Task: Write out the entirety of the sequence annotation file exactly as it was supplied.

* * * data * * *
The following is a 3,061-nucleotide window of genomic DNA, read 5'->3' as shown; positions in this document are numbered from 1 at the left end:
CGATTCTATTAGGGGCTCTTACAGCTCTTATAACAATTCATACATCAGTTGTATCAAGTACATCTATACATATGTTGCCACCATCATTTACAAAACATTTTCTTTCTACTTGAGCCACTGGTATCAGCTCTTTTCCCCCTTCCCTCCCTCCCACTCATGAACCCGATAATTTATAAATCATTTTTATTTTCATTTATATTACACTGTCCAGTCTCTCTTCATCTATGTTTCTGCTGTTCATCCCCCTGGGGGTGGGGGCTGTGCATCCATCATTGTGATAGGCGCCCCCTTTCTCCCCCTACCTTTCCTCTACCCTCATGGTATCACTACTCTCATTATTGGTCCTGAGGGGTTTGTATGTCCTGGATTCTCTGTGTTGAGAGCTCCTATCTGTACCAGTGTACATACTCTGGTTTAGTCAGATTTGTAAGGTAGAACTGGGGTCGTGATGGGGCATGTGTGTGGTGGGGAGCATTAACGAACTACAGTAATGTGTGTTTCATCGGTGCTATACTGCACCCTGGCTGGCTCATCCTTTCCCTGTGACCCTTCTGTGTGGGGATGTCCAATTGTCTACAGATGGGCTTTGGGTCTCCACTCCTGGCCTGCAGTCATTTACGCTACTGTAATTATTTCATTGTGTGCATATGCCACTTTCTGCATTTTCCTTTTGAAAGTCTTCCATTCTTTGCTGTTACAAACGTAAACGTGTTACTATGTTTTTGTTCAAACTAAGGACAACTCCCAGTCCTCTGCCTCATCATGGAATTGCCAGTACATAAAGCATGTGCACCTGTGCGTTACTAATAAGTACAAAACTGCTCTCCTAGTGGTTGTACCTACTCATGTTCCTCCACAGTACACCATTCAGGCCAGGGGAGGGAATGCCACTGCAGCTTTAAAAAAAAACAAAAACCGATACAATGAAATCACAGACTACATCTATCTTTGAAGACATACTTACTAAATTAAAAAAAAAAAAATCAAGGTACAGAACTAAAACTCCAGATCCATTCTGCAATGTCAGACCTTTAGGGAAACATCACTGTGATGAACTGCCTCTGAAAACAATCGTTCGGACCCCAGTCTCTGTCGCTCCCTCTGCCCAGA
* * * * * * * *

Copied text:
The following is a 3,061-nucleotide window of genomic DNA, read 5'->3' as shown; positions in this document are numbered from 1 at the left end:
CGATTCTATTAGGGGCTCTTACAGCTCTTATAACAATTCATACATCAGTTGTATCAAGTACATCTATACATATGTTGCCACCATCATTTACAAAACATTTTCTTTCTACTTGAGCCACTGGTATCAGCTCTTTTCCCCCTTCCCTCCCTCCCACTCATGAACCCGATAATTTATAAATCATTTTTATTTTCATTTATATTACACTGTCCAGTCTCTCTTCATCTATGTTTCTGCTGTTCATCCCCCTGGGGGTGGGGGCTGTGCATCCATCATTGTGATAGGCGCCCCCTTTCTCCCCCTACCTTTCCTCTACCCTCATGGTATCACTACTCTCATTATTGGTCCTGAGGGGTTTGTATGTCCTGGATTCTCTGTGTTGAGAGCTCCTATCTGTACCAGTGTACATACTCTGGTTTAGTCAGATTTGTAAGGTAGAACTGGGGTCGTGATGGGGCATGTGTGTGGTGGGGAGCATTAACGAACTACAGTAATGTGTGTTTCATCGGTGCTATACTGCACCCTGGCTGGCTCATCCTTTCCCTGTGACCCTTCTGTGTGGGGATGTCCAATTGTCTACAGATGGGCTTTGGGTCTCCACTCCTGGCCTGCAGTCATTTACGCTACTGTAATTATTTCATTGTGTGCATATGCCACTTTCTGCATTTTCCTTTTGAAAGTCTTCCATTCTTTGCTGTTACAAACGTAAACGTGTTACTATGTTTTTGTTCAAACTAAGGACAACTCCCAGTCCTCTGCCTCATCATGGAATTGCCAGTACATAAAGCATGTGCACCTGTGCGTTACTAATAAGTACAAAACTGCTCTCCTAGTGGTTGTACCTACTCATGTTCCTCCACAGTACACCATTCAGGCCAGGGGAGGGAATGCCACTGCAGCTTTAAAAAAAAACAAAAACCGATACAATGAAATCACAGACTACATCTATCTTTGAAGACATACTTACTAAATTAAAAAAAAAAAAATCAAGGTACAGAACTAAAACTCCAGATCCATTCTGCAATGTCAGACCTTTAGGGAAACATCACTGTGATGAACTGCCTCTGAAAACAATCGTTCGGACCCCAGTCTCTGTCGCTCCCTCTGCCCAGA